A Horse´s Year…

The whole of a horse’s biological life is geared to the survival of the species. Nature is unconcerned with our plans: she will carry on regardless of what we want, manipulating horses’ minds and bodies, largely through hormonal control, so that they can survive individually in order to procreate as a species. The horse is a photoperiodic animal, one controlled by the changes in the day length throughout the year, and a long-day breeder, producing young during the longer days. Let us look at what happens to both females and males on a natural, year-round cycle. WINTER In winter, many plants and animals are dormant, hibernating or operating on a minimal level, waiting for spring to raise the sap and bring everything to life again. Horses now have and need their full protective winter coats which will have been set since the end of November. Food is scarce and the sodden, frozen vegetation they can scrape up has little or no feed value: they will be living mainly on the body fat they accumulated during kinder seasons. As the Winter Solstice passes (the shortest day of the year around December 21 in the northern hemisphere), the horses’ brains sense that they days are, just getting longer. Less and less melatonin is produced, a hormone which suppresses breeding activity, the winter coats begin to thing about casting the horses slowly gear up for reproduction. SPRING By spring, these changes are evident as the hormones in both mares and stallions rampage around. Stallions fight for territory, supremacy and mares, and in-season mares may fight for their stallion’s attention. Last year’s foal, now a yearling, will be chased away should he try to suckle. The winter coats shower out and the smooth summer versions will be sent by May. The growing grass, high in nutrients, restores weight to thin bodies, provides fuel for the production of mares’ milk and nourishment for foals. The warm, unchallenging days are just what they need to grow and develop. SUMMER The mares’ oestrus cycle continues in full swing – if they did not conceive again at the foal heat (the first season after foaling), and many don’t in nature, there is plenty of time for them to try again, or have a year off to recharge. The grass now takes a dip in nutritional content but the horses will have made up their winter losses and the foals got off to a good start, so this is not critical. Everyone is now at their plumpest and glossiest, concerned with mating and nurturing their next generation. But summer sees another major turning point in the year – the Summer Solstice or longest day around June 21 in the northern hemisphere. Once again, the brain senses the reduction in the amount of daylight entering the eyes and, very slowly, the horses internal pendulums begin to swing back. AUTUMN Now the hormones reduce as melatonin rises, the summers coats are gradually cast the horses lose both their bloom and their interest in, and capacity for, sex. Oestrus cycles stop and there is a surge in the carbohydrate content of the grass to enable the horses to stock up on body fat for the coming winter – which is where we come in.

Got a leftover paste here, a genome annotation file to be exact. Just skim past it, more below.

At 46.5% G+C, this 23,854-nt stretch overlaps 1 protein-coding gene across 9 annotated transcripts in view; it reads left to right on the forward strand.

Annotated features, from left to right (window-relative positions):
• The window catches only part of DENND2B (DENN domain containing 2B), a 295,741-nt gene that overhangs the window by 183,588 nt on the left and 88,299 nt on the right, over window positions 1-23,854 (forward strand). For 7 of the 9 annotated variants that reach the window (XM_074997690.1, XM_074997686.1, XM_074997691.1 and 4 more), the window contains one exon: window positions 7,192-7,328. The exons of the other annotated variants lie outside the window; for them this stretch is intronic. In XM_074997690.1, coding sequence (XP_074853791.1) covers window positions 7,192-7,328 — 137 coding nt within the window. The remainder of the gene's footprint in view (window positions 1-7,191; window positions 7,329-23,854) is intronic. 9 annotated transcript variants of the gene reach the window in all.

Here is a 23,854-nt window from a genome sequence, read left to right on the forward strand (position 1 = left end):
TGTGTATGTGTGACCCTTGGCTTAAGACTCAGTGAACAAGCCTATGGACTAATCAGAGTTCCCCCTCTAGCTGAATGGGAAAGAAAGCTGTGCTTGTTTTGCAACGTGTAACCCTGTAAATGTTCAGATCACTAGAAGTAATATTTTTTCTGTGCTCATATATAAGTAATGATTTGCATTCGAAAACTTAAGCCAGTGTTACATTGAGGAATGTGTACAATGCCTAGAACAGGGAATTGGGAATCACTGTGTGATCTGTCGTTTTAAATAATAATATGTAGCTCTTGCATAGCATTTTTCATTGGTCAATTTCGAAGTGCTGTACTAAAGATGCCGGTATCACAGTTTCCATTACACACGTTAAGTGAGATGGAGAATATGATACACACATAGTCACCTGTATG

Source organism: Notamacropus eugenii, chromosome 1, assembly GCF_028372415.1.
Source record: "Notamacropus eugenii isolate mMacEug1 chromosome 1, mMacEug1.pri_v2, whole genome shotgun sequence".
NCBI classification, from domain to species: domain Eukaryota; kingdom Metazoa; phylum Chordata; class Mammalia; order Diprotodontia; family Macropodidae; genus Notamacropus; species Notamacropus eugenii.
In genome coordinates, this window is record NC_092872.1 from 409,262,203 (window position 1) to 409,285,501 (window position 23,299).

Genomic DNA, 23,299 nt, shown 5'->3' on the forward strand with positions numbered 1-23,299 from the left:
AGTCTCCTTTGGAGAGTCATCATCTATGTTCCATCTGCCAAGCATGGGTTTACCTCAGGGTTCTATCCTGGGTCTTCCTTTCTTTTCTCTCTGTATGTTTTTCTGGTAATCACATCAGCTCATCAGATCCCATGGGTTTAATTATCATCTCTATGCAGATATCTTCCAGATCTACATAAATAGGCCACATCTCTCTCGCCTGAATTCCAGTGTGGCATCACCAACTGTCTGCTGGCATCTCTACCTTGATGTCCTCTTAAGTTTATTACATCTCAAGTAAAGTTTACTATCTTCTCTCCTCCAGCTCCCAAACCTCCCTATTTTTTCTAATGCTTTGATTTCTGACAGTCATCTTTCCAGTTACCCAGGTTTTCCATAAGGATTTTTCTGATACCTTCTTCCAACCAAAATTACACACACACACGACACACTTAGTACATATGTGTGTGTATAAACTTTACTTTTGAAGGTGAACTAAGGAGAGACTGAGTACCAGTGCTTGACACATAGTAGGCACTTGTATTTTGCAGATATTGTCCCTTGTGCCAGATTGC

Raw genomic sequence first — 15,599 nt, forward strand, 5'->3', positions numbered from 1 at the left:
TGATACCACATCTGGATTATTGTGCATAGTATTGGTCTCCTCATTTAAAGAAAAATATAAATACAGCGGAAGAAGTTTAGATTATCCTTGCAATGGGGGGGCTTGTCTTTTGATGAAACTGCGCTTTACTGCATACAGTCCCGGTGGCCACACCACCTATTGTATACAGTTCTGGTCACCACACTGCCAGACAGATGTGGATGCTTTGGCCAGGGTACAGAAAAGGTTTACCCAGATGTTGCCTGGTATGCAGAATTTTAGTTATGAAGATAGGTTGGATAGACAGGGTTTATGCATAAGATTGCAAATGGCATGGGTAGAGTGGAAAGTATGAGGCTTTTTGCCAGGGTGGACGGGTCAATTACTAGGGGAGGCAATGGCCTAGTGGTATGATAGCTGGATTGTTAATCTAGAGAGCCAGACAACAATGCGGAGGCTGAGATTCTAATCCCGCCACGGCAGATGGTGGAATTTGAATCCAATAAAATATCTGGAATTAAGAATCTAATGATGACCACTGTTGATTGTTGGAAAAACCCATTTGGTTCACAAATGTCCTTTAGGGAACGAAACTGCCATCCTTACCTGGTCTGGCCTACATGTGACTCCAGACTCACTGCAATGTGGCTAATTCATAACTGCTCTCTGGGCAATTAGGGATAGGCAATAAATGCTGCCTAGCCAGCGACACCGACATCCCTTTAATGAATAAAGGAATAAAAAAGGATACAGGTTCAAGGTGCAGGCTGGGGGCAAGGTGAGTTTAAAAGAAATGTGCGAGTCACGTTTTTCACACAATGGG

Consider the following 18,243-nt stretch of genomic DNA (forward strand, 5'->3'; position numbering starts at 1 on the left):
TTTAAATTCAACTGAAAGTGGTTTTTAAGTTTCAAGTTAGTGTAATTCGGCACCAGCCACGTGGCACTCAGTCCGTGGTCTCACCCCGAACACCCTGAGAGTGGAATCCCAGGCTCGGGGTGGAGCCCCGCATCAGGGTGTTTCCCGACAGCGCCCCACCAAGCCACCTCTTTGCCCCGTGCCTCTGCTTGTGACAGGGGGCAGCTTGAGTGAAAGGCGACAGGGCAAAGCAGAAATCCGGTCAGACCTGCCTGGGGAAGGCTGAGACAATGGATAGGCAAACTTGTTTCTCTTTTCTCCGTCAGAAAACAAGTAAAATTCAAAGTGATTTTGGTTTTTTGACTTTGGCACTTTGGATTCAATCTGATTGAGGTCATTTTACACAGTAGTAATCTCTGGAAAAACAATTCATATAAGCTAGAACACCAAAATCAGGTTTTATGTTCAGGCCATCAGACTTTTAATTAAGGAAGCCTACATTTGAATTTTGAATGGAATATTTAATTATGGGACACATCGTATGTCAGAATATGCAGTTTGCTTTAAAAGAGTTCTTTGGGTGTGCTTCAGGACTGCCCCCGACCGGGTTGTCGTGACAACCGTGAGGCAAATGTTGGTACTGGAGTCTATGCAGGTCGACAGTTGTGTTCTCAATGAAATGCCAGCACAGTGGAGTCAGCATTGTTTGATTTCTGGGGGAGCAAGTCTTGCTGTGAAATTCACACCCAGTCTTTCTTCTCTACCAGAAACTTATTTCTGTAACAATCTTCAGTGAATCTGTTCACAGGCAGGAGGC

Categorias: Notícias, Sociedade